Netaji wanted India to be secular, strong: Speakers

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New Delhi, Jan 23 (UNI) Netaji Subhash Chandra Bose, an iconic figure for every Indian, wanted the country to be resurgent, dynamic, strong and resoundingly secular, said speakers at a function here today on his 111th birth anniversary.

The Netaji Subhash Bose-INA Trust and FICCI organised the second Netaji Subhas Commemorative Lecture here and the speakers comprised Vice President M Hamid Ansari, former Prime Minister I K Gujral, Union Urban Development Minister Jaipal Reddy, former Union Minister and BJP spokesperson Ravi Shankar Prasad.

However, former President A P J Abdul Kalam, External Affairs Minister Pranab Mukherjee and former Union Minister Jaswant Singh, who were also scheduled to speak at the lecture, could not make it to the function.

Addressing the gathering, Mr Ansari said Netaji was no ordinary member of the freedom movement.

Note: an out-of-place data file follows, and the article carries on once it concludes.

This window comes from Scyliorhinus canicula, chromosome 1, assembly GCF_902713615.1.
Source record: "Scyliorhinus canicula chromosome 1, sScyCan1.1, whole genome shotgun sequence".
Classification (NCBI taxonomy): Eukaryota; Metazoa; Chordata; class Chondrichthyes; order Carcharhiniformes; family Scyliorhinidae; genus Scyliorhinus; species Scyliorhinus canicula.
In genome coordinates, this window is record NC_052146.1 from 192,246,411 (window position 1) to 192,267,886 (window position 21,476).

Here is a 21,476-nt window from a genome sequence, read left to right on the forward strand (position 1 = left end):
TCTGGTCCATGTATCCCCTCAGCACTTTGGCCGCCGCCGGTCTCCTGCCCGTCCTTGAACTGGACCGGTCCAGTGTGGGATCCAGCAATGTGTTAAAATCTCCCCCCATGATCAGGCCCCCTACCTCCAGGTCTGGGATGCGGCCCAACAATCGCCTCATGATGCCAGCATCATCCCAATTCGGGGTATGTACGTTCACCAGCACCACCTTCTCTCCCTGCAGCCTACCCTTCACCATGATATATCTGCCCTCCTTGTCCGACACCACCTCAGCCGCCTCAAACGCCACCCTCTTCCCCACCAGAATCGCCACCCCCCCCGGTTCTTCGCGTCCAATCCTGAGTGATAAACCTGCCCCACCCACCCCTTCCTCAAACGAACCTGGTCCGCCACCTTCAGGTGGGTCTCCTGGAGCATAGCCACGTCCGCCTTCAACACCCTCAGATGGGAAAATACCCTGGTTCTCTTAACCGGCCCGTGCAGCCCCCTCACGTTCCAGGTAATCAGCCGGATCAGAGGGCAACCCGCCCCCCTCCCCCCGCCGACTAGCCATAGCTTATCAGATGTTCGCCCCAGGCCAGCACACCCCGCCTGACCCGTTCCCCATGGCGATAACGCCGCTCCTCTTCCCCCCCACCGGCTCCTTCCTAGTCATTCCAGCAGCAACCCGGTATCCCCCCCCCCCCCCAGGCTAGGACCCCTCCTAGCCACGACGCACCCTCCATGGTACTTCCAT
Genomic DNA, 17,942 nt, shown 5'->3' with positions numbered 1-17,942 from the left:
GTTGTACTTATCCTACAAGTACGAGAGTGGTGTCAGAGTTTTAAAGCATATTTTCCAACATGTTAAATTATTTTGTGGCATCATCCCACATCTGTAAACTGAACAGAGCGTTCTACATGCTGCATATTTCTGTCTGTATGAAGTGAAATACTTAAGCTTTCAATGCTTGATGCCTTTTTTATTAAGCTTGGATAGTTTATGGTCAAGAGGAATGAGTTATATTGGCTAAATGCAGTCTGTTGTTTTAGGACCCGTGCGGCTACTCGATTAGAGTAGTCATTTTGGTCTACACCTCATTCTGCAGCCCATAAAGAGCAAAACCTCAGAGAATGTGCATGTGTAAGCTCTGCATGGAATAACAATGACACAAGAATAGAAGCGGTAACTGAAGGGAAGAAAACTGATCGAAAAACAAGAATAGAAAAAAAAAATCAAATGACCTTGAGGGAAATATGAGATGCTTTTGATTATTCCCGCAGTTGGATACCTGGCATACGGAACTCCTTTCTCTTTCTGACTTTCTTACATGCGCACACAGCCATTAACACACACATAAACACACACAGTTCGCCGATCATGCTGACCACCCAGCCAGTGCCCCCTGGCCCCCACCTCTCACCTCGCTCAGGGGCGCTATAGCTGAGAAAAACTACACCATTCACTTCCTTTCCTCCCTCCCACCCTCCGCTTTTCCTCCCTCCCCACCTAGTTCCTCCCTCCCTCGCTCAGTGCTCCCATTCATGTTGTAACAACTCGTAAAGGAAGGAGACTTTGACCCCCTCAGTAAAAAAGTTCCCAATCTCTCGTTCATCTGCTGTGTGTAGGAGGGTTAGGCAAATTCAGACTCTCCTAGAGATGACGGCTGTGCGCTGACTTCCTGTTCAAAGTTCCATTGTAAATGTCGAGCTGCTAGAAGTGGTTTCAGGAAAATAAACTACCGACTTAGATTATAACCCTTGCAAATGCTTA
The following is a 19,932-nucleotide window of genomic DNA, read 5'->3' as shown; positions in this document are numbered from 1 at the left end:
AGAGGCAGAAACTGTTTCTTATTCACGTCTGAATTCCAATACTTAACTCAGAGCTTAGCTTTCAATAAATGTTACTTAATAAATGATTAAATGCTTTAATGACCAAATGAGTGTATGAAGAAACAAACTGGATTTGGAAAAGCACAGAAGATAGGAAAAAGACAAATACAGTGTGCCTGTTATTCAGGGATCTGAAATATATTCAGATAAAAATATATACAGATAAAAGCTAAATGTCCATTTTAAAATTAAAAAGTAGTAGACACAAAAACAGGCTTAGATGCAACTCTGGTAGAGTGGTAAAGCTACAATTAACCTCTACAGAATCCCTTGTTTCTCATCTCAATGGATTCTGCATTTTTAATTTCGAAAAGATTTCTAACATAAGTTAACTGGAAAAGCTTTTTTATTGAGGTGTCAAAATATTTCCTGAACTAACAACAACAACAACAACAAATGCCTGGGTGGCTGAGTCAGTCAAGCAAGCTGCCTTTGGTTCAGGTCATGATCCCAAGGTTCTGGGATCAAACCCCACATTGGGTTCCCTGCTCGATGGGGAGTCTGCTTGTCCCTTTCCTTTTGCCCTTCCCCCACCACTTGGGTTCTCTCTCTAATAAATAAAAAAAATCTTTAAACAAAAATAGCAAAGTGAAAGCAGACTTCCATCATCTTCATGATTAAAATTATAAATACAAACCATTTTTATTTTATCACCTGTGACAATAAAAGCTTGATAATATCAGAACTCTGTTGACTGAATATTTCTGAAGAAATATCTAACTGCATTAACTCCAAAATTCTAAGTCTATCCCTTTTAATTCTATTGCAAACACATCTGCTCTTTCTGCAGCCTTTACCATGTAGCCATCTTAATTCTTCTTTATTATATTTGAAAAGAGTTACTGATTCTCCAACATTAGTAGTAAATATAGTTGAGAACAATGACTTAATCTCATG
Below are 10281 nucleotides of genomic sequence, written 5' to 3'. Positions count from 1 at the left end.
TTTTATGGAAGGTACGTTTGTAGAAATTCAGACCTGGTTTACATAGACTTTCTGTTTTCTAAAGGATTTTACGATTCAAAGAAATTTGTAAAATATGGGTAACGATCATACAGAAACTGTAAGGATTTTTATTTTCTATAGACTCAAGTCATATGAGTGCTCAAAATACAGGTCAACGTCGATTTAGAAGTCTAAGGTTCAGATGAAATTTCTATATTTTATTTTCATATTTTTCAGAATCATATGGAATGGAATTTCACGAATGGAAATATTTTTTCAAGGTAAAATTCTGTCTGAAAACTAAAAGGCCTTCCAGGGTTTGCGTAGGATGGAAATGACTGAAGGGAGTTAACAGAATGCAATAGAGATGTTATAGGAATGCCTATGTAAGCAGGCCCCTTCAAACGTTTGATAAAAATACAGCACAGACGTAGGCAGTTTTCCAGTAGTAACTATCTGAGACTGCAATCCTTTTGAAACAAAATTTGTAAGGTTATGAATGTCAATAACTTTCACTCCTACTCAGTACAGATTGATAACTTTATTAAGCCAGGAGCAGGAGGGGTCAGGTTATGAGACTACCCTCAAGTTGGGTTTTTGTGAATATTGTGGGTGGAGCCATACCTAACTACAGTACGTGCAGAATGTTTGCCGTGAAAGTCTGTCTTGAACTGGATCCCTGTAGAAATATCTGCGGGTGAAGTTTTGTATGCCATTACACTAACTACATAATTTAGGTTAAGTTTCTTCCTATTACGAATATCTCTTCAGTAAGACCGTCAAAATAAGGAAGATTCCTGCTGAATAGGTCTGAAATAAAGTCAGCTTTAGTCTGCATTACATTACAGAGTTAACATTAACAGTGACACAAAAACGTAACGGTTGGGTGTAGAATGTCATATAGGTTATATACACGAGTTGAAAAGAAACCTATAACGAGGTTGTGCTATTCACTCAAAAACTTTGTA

''He was one among the pantheons of Gods who eventually led us to freedom,'' the Vice President said.

Mr Ansari said Netaji had major differences with Indian National Congress leaders Mahatama Gandhi, Jawaharlal Nehru and Sardar Vallabhbhai Patel but those never came in the way of their ultimate goal - freedom.

Speaking on the occasion, Mr Prasad said Netaji is an iconic figure for every Indian and his contribution in the freedom struggle could in no way be minimised.

''Destiny would have been nice to him had he continued his march for one more month and the history of India would have been entirely different,'' he added.

The BJP leader said Netaji, a true nationalist, wanted India to be vibrant, resurgent, powerful and dynamic.

In his lecture, Mr Reddy said Netaji is a symbol of supreme patriotism, nationalism and sacrifice.

''He fought for the freedom in the manner he thought and later disappeared in a blaze of glory. Netaji is a supreme hero for every Indian and an inspiration for all those who fight for freedom and against injustice,'' the Congress leader added.

Mr Reddy said Netaji was a humanist and not a narrow minded nationalist who mobilised both Hindus and Muslims in large numbers to join the Indian National Army (INA).

''Netaji wanted India to be resoundingly secular. He did not allow Vedic hymns to be sung on the INA platform. He believed in planning and industrialisation. The country is proud of him,'' the Union Minister said.


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